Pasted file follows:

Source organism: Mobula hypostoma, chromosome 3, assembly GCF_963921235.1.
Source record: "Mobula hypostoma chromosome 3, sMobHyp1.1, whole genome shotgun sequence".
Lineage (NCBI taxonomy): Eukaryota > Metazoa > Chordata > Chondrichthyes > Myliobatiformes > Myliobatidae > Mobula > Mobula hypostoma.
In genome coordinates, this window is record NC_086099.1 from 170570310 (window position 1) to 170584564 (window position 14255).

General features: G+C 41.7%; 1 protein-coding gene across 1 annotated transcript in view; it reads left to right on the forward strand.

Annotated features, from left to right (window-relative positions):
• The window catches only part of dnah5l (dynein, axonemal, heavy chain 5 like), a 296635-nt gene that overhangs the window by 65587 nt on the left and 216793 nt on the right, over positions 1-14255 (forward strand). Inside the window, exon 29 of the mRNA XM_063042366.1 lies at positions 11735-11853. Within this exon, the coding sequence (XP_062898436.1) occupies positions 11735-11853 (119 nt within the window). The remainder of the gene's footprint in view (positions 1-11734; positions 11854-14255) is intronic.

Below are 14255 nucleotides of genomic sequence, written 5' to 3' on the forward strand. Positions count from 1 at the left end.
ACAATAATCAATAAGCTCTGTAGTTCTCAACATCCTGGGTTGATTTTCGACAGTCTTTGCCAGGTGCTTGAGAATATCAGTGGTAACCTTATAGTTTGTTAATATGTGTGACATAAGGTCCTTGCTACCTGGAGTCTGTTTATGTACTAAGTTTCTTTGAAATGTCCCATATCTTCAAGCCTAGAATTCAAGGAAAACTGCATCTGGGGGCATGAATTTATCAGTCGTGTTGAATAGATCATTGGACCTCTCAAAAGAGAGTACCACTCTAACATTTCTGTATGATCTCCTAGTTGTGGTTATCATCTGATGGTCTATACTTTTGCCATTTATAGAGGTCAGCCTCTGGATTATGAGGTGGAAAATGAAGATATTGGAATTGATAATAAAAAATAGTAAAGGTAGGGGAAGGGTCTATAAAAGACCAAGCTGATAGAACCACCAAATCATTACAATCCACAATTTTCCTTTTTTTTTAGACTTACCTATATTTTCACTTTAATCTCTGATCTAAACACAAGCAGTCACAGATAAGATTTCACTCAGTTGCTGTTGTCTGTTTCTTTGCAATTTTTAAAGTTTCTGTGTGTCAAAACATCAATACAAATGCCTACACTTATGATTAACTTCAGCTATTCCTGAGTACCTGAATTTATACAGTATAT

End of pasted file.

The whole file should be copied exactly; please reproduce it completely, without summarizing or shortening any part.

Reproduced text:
Source organism: Mobula hypostoma, chromosome 3, assembly GCF_963921235.1.
Source record: "Mobula hypostoma chromosome 3, sMobHyp1.1, whole genome shotgun sequence".
Lineage (NCBI taxonomy): Eukaryota > Metazoa > Chordata > Chondrichthyes > Myliobatiformes > Myliobatidae > Mobula > Mobula hypostoma.
In genome coordinates, this window is record NC_086099.1 from 170570310 (window position 1) to 170584564 (window position 14255).

General features: G+C 41.7%; 1 protein-coding gene across 1 annotated transcript in view; it reads left to right on the forward strand.

Annotated features, from left to right (window-relative positions):
• The window catches only part of dnah5l (dynein, axonemal, heavy chain 5 like), a 296635-nt gene that overhangs the window by 65587 nt on the left and 216793 nt on the right, over positions 1-14255 (forward strand). Inside the window, exon 29 of the mRNA XM_063042366.1 lies at positions 11735-11853. Within this exon, the coding sequence (XP_062898436.1) occupies positions 11735-11853 (119 nt within the window). The remainder of the gene's footprint in view (positions 1-11734; positions 11854-14255) is intronic.

Below are 14255 nucleotides of genomic sequence, written 5' to 3' on the forward strand. Positions count from 1 at the left end.
ACAATAATCAATAAGCTCTGTAGTTCTCAACATCCTGGGTTGATTTTCGACAGTCTTTGCCAGGTGCTTGAGAATATCAGTGGTAACCTTATAGTTTGTTAATATGTGTGACATAAGGTCCTTGCTACCTGGAGTCTGTTTATGTACTAAGTTTCTTTGAAATGTCCCATATCTTCAAGCCTAGAATTCAAGGAAAACTGCATCTGGGGGCATGAATTTATCAGTCGTGTTGAATAGATCATTGGACCTCTCAAAAGAGAGTACCACTCTAACATTTCTGTATGATCTCCTAGTTGTGGTTATCATCTGATGGTCTATACTTTTGCCATTTATAGAGGTCAGCCTCTGGATTATGAGGTGGAAAATGAAGATATTGGAATTGATAATAAAAAATAGTAAAGGTAGGGGAAGGGTCTATAAAAGACCAAGCTGATAGAACCACCAAATCATTACAATCCACAATTTTCCTTTTTTTTTAGACTTACCTATATTTTCACTTTAATCTCTGATCTAAACACAAGCAGTCACAGATAAGATTTCACTCAGTTGCTGTTGTCTGTTTCTTTGCAATTTTTAAAGTTTCTGTGTGTCAAAACATCAATACAAATGCCTACACTTATGATTAACTTCAGCTATTCCTGAGTACCTGAATTTATACAGTATAT